This might be a new feature on my blog, wherein I assess the book I'm reading at the arbitrary 100 page mark. I realize I'm far from the first of my kind (that is, an SFF blogger) to do so. This ties into the Friday trend on Twitter for #FridayReads, where folks tweet out the book they are reading every Friday. I don't know just *how* regular a feature this will be because I may not be at the 100-page mark every Friday, but at the very least, here's one post on the early assessment of a book I'm reading on Friday.

So, The Red Wolf Conspiracy by Robert V.S. Redick is a book I've blogged about fairly often since it first came on my radar in 2009. In fact, I think it might be the book I've not read (prior to this week) about which I've blogged the most. It is the first of the four book series titled The Chathrand Voyage.

On to the book itself, at least the first 100 pages or so...quick verdict is I like where this is going.  Redick introduces a pretty wide canvas in the world of Alifros and populates it with interesting characters. He introduces mages/sorcerers, an ancient forbidden text, little people who scramble about underfoot of us "big people" a voyage on the Chathrand which brings two young people together for an arranged marriage that will broker a peace settlement. At this point, the protagonist of this many-charactered story is Pazel Pathkendlea young deckhand who near the 100-page mark was brought aboard the Chathrand. Pazel has a some magical talents, or at least, he can read strange arcane languages and his long-gone father has a checkered past as a roguish sea captain.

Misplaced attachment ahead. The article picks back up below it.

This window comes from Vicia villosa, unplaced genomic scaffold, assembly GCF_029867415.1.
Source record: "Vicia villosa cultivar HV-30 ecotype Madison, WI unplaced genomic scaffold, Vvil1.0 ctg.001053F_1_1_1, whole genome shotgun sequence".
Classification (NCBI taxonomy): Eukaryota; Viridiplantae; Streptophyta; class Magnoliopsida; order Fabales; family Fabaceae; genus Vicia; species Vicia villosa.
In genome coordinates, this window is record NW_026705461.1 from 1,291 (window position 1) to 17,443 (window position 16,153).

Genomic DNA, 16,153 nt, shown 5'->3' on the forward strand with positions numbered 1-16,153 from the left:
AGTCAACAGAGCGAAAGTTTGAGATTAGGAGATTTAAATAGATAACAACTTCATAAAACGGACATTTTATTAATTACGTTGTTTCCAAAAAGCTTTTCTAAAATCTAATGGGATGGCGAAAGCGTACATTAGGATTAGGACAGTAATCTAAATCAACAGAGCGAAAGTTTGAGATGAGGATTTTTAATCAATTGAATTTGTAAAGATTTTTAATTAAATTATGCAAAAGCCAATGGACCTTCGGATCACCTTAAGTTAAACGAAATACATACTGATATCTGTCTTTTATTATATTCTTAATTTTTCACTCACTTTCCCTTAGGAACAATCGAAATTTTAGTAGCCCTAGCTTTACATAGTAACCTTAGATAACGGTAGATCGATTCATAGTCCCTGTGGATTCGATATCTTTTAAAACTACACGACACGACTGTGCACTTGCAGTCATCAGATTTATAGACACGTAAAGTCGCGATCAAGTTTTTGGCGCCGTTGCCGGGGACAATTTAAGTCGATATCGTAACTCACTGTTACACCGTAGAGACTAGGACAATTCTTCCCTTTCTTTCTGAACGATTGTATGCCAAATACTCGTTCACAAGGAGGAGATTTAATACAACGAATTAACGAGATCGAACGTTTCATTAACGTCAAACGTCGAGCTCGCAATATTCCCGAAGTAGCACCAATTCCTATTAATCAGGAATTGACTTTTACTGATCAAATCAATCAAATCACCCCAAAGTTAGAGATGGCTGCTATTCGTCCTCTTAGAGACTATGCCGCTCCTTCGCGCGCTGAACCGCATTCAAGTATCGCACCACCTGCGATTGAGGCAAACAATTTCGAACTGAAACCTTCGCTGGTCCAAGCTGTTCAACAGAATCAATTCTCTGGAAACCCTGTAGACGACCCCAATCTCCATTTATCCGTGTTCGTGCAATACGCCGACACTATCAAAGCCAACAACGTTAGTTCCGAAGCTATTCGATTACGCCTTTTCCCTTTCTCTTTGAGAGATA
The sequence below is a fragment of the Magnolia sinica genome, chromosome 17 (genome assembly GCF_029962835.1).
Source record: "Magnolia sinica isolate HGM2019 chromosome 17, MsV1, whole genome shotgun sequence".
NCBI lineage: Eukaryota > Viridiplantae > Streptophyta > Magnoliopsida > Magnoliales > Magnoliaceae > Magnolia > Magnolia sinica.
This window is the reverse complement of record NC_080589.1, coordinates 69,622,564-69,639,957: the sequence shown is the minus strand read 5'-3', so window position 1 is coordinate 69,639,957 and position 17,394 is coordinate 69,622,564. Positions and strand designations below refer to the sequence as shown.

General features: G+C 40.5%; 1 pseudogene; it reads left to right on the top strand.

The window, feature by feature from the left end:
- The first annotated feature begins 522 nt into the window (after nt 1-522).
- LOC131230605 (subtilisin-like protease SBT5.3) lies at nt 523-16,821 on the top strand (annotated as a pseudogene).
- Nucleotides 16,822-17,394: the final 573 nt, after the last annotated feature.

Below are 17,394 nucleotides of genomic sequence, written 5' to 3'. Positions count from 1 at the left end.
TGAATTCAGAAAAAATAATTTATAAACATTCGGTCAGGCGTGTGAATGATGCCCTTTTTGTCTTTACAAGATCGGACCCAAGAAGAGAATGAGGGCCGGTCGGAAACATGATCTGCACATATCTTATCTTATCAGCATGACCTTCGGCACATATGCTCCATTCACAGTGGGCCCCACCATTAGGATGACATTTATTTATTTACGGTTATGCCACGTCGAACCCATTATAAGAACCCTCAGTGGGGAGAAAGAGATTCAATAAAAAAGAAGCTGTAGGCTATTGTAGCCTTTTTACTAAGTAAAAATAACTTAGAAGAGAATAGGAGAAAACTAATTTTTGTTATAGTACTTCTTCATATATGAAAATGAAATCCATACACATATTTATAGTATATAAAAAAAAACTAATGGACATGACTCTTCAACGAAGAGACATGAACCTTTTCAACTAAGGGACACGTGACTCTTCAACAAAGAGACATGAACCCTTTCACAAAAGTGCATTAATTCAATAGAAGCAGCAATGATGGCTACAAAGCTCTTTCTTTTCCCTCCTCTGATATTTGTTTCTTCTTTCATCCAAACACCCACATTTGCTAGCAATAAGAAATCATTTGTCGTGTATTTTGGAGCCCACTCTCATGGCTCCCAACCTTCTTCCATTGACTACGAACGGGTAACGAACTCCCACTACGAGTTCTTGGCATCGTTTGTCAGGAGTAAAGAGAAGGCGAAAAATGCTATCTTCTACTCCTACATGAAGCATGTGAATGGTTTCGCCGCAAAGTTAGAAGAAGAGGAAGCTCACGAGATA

There are three more books in this series and if the The Red Wolf Conspiracy continues on the course it is currently charting, I'll be reading the series in full since it is hitting the correct Epic Fantasy buttons for my reading sensibilities.

Wednesday, January 08, 2014

New SF Reviews at SFFWorld - Howard and Heinlein

Mark and I kick off another year of reviews at SFFWorld with two Science Fiction novels.  Mark looks at a classic while I look at a brand-spanking-new novel, both aimed at younger readers.

Strange Chemistry has been publishing some excellent novels since launching in September 2012.  While I haven't read every book published under the imprint under the deft guidance of Amanda Rutter, the books I have read have worked extremely well for me.  Such is the case with Amalie Howard's The Almost Girl (which the more the title rolls around in my head, the more it sounds like an episode of Doctor Who), the first of a duology.